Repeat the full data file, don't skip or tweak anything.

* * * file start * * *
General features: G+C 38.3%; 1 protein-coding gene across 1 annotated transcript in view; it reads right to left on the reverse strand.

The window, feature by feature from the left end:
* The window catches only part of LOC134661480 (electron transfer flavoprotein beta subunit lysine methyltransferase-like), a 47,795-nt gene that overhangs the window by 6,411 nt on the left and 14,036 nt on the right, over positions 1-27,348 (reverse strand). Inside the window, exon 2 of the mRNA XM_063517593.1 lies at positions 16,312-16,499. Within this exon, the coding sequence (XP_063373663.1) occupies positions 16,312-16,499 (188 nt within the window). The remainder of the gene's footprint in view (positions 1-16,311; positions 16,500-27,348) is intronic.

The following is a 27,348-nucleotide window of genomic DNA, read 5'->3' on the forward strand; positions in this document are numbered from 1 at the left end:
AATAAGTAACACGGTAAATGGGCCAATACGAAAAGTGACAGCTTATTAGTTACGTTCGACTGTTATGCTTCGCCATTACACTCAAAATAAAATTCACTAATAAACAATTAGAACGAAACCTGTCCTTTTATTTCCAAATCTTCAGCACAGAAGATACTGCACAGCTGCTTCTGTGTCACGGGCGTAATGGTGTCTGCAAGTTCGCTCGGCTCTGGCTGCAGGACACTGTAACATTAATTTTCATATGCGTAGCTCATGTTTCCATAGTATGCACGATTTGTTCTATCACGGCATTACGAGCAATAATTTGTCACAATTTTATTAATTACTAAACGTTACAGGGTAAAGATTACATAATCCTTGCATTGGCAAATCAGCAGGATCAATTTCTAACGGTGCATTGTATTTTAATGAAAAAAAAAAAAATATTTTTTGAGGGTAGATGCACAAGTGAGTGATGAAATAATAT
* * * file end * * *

General features: G+C 38.3%; 1 protein-coding gene across 1 annotated transcript in view; it reads right to left on the reverse strand.

The window, feature by feature from the left end:
* The window catches only part of LOC134661480 (electron transfer flavoprotein beta subunit lysine methyltransferase-like), a 47,795-nt gene that overhangs the window by 6,411 nt on the left and 14,036 nt on the right, over positions 1-27,348 (reverse strand). Inside the window, exon 2 of the mRNA XM_063517593.1 lies at positions 16,312-16,499. Within this exon, the coding sequence (XP_063373663.1) occupies positions 16,312-16,499 (188 nt within the window). The remainder of the gene's footprint in view (positions 1-16,311; positions 16,500-27,348) is intronic.

The following is a 27,348-nucleotide window of genomic DNA, read 5'->3' on the forward strand; positions in this document are numbered from 1 at the left end:
AATAAGTAACACGGTAAATGGGCCAATACGAAAAGTGACAGCTTATTAGTTACGTTCGACTGTTATGCTTCGCCATTACACTCAAAATAAAATTCACTAATAAACAATTAGAACGAAACCTGTCCTTTTATTTCCAAATCTTCAGCACAGAAGATACTGCACAGCTGCTTCTGTGTCACGGGCGTAATGGTGTCTGCAAGTTCGCTCGGCTCTGGCTGCAGGACACTGTAACATTAATTTTCATATGCGTAGCTCATGTTTCCATAGTATGCACGATTTGTTCTATCACGGCATTACGAGCAATAATTTGTCACAATTTTATTAATTACTAAACGTTACAGGGTAAAGATTACATAATCCTTGCATTGGCAAATCAGCAGGATCAATTTCTAACGGTGCATTGTATTTTAATGAAAAAAAAAAAAATATTTTTTGAGGGTAGATGCACAAGTGAGTGATGAAATAATAT